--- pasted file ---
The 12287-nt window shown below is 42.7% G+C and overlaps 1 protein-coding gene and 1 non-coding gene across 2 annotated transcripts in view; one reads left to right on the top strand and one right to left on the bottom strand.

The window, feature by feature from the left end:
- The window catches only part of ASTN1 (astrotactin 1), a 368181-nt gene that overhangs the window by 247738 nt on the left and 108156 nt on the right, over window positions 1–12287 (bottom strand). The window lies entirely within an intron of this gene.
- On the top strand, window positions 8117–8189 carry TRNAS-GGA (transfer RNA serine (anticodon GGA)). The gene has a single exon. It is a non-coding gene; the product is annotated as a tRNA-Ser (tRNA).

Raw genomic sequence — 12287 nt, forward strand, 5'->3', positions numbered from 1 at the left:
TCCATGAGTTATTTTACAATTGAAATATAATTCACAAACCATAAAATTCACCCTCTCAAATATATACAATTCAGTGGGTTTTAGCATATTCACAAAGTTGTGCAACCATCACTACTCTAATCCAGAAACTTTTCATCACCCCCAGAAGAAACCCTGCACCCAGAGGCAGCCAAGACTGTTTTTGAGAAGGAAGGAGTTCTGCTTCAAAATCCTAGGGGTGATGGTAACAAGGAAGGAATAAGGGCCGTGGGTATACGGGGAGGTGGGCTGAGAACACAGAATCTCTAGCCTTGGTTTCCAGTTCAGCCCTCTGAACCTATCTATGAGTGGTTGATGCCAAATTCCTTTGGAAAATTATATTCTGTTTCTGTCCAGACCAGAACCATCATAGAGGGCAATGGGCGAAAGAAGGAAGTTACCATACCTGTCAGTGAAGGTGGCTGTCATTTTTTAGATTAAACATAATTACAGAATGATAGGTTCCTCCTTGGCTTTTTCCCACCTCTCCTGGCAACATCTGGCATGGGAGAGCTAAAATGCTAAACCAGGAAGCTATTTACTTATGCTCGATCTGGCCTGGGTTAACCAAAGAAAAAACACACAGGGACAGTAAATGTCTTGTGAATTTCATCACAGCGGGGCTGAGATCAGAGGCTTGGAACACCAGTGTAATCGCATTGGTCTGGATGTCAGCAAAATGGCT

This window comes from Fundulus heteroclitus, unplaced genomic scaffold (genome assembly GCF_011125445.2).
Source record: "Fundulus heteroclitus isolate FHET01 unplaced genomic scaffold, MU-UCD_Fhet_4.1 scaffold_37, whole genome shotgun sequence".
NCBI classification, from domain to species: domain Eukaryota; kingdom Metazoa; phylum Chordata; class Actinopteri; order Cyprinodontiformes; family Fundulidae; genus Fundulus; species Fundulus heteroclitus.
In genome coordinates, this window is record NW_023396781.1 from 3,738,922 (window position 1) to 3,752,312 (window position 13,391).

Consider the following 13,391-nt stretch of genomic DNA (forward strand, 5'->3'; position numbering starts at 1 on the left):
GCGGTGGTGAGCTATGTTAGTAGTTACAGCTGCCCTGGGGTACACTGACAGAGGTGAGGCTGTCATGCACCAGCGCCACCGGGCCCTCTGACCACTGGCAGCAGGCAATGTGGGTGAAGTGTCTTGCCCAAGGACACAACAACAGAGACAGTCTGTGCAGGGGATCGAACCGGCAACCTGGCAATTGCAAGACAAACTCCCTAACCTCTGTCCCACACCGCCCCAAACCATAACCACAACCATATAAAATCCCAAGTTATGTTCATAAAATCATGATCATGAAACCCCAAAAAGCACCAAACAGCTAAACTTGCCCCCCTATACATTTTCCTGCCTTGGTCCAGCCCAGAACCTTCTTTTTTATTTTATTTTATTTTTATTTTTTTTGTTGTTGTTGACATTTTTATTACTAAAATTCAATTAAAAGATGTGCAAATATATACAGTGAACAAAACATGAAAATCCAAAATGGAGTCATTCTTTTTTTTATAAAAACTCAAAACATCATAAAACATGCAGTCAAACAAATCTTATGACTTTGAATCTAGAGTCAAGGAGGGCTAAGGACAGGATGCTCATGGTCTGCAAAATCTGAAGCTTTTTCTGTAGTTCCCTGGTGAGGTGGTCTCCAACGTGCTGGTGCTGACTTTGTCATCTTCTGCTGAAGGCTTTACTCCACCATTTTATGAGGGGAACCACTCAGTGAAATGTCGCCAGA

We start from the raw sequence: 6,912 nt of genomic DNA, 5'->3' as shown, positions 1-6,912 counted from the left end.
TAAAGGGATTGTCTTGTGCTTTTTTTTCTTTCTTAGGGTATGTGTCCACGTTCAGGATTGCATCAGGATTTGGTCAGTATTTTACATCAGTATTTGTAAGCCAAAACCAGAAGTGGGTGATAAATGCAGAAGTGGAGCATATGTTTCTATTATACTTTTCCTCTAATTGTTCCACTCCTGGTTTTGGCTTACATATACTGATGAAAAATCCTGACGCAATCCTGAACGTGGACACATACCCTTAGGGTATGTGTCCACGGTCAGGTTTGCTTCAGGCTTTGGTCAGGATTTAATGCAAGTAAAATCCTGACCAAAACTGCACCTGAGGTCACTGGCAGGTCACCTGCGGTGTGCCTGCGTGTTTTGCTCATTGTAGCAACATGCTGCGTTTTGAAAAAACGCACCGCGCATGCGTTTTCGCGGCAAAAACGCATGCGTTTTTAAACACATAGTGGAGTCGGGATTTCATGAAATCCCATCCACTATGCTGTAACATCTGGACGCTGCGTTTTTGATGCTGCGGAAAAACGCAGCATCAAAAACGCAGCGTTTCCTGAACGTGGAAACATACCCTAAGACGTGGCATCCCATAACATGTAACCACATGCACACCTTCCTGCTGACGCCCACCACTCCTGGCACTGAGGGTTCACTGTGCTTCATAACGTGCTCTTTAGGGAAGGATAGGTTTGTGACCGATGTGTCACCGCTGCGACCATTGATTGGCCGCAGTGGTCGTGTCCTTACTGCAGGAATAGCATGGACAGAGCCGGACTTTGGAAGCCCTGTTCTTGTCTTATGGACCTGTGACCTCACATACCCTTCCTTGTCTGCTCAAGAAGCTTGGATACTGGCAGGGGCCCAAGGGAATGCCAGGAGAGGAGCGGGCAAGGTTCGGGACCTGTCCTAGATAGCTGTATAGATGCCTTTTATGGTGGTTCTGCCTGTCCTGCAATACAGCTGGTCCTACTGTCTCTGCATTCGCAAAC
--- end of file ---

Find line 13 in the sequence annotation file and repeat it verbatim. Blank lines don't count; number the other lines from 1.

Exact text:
We start from the raw sequence: 6,912 nt of genomic DNA, 5'->3' as shown, positions 1-6,912 counted from the left end.